• Mindset shift required- The industry faces political hurdles. In spite of the Government’s focus on robotics lately, somewhere the notion that robots will destroy jobs in an already precarious job market is completely misplaced. 

Important private and public robots in India:

  • Thiruvananthapuram-based startup Genrobotics joined hands with the Kerala government to deploy a spider-shaped robot named “Bandicoot” to clean sewers and manholes in the city. 
  • Samsung is using around 80 Epson robots in its new manufacturing plant in Noida. 
  • ICICI Bank has deployed their robots in 14-15 locations across India where currency notes are sorted.
  • Bangalore-based SME Suparna Plastics Ltd. which makes plastic ball valves is using SCARA (Selective Compliance Assembly Robot Arm) robots in its assembly operations for the high speed and accuracy it brings to the table.
  • Robots are also being introduced in healthcare for operations that require greater precision. E.g. Ahmedabad-based Apex hospital used Corpath technology of US-based Corindus Vascular Robotics to remotely control a robot to perform a telerobotic heart surgery on a patient who was located 32km away in Gandhinagar in December 2018.
  • Manav, India’s first 3D-printed humanoid robot, has an inbuilt vision and sound processing capability and is primarily meant for research purposes and is made available to research institutes which offer robotics as a subject of study.
  • Mitra, the first indigenously built humanoid robot is capable of interacting with humans smartly. It was launched by Prime Minister Narendra Modi and Ivanka Trump, First Daughter and advisor to the President of the United States Donald Trump, at the Global Entrepreneurship Summit (GES) conference in 2018. It can be found floating in the corridors of the Canara Bank and PVR Cinemas in Bengaluru, chatting with the customers.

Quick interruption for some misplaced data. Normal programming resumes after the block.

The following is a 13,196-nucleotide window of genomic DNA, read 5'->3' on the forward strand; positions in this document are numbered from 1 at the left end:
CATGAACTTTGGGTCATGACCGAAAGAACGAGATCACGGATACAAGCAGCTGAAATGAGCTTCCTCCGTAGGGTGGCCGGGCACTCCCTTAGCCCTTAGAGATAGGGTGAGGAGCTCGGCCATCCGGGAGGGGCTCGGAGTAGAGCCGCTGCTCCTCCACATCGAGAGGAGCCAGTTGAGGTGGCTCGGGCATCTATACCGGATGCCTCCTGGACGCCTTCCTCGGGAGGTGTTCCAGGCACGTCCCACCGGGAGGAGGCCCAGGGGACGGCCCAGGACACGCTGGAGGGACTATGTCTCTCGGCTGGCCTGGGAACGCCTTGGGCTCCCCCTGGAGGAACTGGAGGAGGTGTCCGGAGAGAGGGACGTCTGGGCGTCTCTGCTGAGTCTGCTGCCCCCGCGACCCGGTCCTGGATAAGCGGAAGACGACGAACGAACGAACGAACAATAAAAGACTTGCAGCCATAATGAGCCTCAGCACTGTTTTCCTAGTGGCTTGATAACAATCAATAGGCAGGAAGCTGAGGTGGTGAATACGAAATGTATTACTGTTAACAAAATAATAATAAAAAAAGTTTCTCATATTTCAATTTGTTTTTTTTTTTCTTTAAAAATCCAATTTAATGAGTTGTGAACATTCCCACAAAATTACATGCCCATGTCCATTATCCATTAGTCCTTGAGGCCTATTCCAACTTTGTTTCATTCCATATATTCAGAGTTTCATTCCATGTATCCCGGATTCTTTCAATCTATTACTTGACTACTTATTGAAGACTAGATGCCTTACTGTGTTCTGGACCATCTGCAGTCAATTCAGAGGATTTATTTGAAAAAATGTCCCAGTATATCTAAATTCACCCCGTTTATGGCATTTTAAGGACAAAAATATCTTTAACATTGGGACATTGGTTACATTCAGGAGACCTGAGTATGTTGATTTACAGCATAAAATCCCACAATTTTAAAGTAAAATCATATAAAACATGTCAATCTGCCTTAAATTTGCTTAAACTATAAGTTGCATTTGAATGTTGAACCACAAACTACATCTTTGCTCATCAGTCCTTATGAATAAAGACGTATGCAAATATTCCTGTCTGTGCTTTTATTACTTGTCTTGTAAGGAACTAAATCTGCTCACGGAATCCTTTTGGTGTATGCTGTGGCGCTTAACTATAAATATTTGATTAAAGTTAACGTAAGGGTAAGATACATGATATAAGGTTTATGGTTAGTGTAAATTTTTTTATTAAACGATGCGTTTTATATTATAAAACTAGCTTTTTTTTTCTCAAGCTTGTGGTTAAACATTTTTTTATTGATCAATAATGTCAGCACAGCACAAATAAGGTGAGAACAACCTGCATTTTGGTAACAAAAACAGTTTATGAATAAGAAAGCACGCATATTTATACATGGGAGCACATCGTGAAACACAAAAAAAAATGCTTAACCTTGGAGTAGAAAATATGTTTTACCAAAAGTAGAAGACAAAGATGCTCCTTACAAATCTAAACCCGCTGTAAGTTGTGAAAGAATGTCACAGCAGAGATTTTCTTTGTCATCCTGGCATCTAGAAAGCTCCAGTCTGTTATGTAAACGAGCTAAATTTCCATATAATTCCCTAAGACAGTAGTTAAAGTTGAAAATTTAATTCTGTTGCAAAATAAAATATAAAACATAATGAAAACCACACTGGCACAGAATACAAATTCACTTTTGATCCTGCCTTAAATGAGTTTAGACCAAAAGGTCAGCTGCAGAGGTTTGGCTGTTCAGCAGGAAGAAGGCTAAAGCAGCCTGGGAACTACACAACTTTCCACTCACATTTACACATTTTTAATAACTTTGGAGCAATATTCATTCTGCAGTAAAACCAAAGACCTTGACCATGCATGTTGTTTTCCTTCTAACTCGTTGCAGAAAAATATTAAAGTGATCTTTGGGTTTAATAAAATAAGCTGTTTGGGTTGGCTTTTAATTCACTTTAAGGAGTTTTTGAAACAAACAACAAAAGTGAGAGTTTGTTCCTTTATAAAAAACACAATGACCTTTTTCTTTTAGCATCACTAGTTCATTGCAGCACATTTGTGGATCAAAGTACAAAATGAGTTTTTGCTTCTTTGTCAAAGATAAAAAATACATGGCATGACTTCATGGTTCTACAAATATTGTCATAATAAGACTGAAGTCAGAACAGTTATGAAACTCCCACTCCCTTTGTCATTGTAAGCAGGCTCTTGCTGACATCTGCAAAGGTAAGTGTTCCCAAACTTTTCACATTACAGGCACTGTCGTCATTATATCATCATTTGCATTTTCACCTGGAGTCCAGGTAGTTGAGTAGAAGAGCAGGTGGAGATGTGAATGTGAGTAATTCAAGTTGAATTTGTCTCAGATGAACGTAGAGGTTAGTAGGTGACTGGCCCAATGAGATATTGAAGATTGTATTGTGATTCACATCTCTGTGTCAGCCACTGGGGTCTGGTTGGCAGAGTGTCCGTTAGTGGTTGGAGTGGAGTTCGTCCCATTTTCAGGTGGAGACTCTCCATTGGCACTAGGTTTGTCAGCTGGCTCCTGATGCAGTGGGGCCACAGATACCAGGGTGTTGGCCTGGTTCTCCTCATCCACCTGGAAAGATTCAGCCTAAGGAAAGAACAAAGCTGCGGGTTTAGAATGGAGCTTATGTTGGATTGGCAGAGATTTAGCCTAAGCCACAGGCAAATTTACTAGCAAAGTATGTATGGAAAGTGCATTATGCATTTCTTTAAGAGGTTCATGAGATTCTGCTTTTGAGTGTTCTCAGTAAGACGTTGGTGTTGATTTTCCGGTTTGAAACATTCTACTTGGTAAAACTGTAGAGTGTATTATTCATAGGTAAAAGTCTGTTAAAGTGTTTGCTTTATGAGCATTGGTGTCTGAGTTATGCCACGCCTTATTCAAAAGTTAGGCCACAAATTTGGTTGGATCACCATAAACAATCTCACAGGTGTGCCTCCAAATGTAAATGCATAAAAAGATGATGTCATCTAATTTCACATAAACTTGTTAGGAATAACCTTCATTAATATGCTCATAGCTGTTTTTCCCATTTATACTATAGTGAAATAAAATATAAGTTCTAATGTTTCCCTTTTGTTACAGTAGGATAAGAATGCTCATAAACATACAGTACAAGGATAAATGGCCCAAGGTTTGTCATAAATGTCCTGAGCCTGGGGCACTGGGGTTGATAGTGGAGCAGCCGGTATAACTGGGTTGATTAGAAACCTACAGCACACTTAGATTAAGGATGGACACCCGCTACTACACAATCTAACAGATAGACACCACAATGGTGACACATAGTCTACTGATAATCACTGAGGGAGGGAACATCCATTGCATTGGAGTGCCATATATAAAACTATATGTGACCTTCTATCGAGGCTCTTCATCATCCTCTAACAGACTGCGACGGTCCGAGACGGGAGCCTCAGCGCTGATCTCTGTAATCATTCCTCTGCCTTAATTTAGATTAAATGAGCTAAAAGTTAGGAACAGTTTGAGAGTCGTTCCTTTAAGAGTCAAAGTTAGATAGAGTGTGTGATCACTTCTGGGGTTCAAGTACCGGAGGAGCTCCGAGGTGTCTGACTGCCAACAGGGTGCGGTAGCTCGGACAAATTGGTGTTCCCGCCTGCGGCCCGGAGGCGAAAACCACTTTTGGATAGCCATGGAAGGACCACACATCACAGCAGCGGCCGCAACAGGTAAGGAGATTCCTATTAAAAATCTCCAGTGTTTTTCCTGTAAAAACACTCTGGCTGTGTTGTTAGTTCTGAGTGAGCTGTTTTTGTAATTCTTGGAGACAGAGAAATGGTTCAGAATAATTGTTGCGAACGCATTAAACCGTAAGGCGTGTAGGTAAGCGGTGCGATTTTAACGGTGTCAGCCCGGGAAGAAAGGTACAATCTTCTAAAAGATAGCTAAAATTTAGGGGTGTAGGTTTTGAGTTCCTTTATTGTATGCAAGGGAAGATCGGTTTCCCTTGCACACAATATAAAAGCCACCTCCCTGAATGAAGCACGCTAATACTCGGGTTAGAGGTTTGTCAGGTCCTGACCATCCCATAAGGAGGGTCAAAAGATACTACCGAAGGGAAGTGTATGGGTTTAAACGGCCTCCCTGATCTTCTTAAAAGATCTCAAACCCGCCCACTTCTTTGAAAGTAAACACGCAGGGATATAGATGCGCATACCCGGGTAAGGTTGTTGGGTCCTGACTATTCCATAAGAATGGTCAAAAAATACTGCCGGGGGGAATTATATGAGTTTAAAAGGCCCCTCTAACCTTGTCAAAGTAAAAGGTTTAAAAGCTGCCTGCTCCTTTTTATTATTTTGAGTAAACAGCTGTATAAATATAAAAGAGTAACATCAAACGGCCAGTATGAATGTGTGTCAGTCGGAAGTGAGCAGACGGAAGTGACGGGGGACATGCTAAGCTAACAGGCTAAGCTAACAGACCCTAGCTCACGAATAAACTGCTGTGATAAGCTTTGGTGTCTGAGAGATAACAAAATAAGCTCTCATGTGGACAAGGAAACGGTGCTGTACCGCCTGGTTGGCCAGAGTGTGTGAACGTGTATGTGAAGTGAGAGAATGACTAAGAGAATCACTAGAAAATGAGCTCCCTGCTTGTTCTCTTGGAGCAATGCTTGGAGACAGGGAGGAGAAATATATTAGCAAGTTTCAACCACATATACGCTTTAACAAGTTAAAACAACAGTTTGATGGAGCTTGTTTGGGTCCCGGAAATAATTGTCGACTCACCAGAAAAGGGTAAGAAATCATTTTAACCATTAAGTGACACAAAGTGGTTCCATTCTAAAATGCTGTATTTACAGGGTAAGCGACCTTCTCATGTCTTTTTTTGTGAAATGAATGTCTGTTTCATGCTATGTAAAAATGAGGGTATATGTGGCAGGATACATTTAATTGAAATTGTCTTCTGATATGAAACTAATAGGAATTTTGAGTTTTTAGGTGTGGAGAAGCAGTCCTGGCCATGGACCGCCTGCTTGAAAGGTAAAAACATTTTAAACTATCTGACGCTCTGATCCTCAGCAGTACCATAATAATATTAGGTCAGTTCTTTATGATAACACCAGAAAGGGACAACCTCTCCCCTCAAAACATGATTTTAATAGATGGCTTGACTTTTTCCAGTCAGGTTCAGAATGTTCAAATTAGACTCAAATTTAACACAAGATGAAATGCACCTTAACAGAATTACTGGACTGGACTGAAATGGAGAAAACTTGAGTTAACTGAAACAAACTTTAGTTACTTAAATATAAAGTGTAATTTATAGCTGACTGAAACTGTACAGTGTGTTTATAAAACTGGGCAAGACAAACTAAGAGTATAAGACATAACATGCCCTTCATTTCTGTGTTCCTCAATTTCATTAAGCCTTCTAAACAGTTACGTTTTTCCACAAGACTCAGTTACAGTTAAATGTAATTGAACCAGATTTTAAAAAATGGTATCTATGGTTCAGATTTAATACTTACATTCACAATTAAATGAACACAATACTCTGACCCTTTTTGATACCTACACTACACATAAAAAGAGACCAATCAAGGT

• Robocop – It is a police robot to assist in handling the law, order, and traffic management deployed in Hyderabad. It is designed to protect and secure places like offices, malls, airports, signal posts and other public spaces and can take care of security if deployed autonomously. It can diffuse bombs too. 
  • KEMPA- It is a special robot assistant built to suit the needs of the Kempegowda International Airport, which will answer queries of confused passengers in English as well as Kannada.
  • RADA – It is a unique artificial intelligence-based robot developed by Vistara, a joint venture between Tata Sons and Singapore Airlines, to automate simple tasks and improve customer experience. 
  • IRA (Intelligent Robotic Assistant) is a shiny white interactive humanoid which would essentially help bank branch staff in servicing customers and was launched in Mumbai 2018. 
  • INDRO- This is reportedly the tallest humanoid robot built in India. It is an autonomous robot that was made inside a house with easily available low-cost material like aluminium, wood, cardboard, plastic etc. It can be used for lightweight tasks like entertainment, education and a few household works.
  • DRDO’s Daksh- This made-in-India robot is primarily designed to detect and recover Improvised Explosive Devices (IEDs). It was inducted by Indian Army around 2011. Reportedly, 20 Daksh robots are already being used by the Indian Army. Using its X-ray vision, Daksh can identify a hazardous object and can diffuse it with a jet of water. It got an upgrade in 2015 and has been equipped with chemical, biological, radiological and nuclear hazard detection mechanisms.